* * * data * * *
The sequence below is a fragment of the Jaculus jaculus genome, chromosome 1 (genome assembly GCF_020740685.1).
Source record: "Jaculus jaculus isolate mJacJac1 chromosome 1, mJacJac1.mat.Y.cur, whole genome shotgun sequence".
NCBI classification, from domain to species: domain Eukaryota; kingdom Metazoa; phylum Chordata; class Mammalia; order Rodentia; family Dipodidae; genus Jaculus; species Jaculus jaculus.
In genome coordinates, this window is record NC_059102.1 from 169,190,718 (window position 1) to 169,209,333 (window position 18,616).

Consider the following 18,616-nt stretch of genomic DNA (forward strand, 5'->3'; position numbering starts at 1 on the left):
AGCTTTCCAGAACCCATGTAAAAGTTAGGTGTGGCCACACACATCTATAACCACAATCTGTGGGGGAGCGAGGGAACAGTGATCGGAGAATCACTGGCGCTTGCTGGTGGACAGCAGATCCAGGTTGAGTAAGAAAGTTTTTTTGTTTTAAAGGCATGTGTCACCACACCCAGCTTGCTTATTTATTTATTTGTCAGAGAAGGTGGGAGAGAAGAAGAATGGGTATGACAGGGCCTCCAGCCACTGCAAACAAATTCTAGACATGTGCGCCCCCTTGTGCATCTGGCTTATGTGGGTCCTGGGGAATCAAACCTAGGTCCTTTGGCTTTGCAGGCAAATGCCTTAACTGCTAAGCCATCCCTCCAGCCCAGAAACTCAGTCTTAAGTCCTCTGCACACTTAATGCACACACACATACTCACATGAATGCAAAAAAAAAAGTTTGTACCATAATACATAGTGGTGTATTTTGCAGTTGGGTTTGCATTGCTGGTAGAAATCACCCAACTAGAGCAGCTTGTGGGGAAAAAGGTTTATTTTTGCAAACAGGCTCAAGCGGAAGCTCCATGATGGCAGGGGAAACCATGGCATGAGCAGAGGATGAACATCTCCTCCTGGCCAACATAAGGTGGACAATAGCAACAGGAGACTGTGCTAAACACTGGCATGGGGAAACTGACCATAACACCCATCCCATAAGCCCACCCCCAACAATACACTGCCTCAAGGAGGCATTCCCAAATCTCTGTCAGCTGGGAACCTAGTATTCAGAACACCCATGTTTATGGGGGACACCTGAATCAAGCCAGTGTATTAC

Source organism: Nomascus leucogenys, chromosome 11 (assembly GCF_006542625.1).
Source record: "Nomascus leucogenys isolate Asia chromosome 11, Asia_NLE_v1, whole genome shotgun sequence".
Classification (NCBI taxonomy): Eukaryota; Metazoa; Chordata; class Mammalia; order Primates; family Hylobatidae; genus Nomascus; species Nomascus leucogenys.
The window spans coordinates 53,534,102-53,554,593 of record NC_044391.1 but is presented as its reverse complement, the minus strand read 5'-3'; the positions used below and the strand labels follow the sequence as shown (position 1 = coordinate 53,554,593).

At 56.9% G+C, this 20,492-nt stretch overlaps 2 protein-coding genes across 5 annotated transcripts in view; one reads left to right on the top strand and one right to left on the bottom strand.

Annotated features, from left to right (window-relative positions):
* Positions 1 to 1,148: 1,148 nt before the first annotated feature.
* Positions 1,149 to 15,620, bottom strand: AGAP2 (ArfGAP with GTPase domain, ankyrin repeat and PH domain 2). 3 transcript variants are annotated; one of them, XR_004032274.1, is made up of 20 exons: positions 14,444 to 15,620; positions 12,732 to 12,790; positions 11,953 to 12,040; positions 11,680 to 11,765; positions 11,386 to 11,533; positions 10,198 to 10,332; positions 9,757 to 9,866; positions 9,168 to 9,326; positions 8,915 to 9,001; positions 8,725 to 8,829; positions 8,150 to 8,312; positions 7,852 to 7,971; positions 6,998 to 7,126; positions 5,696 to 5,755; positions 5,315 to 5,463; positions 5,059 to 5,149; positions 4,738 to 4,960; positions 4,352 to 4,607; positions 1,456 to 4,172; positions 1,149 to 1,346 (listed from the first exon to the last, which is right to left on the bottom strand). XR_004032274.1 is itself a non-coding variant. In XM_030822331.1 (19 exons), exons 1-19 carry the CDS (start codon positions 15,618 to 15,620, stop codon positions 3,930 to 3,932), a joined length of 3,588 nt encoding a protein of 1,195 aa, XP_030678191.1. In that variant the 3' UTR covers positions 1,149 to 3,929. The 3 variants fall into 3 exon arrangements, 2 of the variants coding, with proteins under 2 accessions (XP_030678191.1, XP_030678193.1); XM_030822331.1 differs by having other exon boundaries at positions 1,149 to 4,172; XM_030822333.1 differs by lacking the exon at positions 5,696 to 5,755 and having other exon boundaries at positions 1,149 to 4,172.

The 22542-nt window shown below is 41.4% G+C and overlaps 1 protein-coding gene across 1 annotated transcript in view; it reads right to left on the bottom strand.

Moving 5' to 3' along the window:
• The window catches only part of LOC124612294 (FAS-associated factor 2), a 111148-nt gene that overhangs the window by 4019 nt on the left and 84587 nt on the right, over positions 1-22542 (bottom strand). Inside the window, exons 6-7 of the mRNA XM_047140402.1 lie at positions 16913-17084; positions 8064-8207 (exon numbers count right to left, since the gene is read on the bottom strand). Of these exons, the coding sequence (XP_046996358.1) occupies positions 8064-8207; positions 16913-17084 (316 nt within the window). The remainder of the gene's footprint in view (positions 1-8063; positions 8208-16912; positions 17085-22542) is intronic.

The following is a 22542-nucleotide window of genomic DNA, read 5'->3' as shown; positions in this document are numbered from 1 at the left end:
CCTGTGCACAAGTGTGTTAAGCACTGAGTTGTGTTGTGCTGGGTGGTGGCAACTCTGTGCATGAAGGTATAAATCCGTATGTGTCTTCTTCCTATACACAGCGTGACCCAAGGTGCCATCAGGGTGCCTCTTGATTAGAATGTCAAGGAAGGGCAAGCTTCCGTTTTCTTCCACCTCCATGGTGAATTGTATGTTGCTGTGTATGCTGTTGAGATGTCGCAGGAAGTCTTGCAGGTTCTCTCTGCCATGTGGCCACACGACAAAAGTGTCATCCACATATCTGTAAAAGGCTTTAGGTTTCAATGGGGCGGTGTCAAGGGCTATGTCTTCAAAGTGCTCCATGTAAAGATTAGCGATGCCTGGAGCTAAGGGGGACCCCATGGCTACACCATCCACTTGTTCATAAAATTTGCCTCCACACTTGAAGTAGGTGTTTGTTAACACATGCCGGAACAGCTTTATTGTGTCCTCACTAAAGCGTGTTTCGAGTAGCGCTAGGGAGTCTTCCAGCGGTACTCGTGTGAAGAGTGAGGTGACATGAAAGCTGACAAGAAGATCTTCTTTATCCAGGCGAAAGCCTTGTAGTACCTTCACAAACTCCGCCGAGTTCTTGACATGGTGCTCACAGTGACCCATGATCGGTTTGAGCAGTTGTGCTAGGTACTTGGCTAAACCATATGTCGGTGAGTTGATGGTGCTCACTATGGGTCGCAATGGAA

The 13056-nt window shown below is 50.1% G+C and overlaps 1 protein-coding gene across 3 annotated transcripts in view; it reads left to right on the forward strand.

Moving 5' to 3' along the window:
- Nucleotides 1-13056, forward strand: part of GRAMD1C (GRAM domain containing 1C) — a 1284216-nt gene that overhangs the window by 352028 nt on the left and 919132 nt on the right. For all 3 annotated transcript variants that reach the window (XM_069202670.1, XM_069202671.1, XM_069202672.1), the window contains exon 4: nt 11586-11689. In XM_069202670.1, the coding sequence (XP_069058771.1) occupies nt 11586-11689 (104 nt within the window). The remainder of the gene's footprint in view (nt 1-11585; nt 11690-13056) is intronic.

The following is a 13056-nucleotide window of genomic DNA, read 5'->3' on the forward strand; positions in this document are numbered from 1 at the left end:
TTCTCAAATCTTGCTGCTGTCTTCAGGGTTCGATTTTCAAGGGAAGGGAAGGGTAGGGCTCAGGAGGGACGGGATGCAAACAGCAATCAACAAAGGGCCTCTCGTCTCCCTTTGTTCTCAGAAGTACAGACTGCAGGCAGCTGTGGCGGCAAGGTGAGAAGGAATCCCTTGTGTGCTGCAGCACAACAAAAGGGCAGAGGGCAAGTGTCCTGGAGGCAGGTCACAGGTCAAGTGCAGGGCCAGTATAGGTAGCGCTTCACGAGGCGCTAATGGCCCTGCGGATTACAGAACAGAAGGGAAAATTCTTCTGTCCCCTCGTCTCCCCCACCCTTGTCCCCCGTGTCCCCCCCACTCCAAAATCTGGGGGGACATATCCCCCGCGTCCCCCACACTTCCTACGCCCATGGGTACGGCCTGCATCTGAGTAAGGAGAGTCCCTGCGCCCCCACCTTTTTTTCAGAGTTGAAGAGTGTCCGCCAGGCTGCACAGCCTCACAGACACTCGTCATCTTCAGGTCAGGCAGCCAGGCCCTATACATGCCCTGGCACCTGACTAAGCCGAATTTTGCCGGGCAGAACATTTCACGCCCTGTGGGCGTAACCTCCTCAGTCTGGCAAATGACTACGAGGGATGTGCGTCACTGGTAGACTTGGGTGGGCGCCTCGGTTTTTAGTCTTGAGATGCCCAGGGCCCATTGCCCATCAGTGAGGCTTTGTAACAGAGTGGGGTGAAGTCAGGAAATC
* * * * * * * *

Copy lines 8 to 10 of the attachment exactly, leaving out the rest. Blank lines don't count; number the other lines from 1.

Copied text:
Source record: "Nomascus leucogenys isolate Asia chromosome 11, Asia_NLE_v1, whole genome shotgun sequence".
Classification (NCBI taxonomy): Eukaryota; Metazoa; Chordata; class Mammalia; order Primates; family Hylobatidae; genus Nomascus; species Nomascus leucogenys.
The window spans coordinates 53,534,102-53,554,593 of record NC_044391.1 but is presented as its reverse complement, the minus strand read 5'-3'; the positions used below and the strand labels follow the sequence as shown (position 1 = coordinate 53,554,593).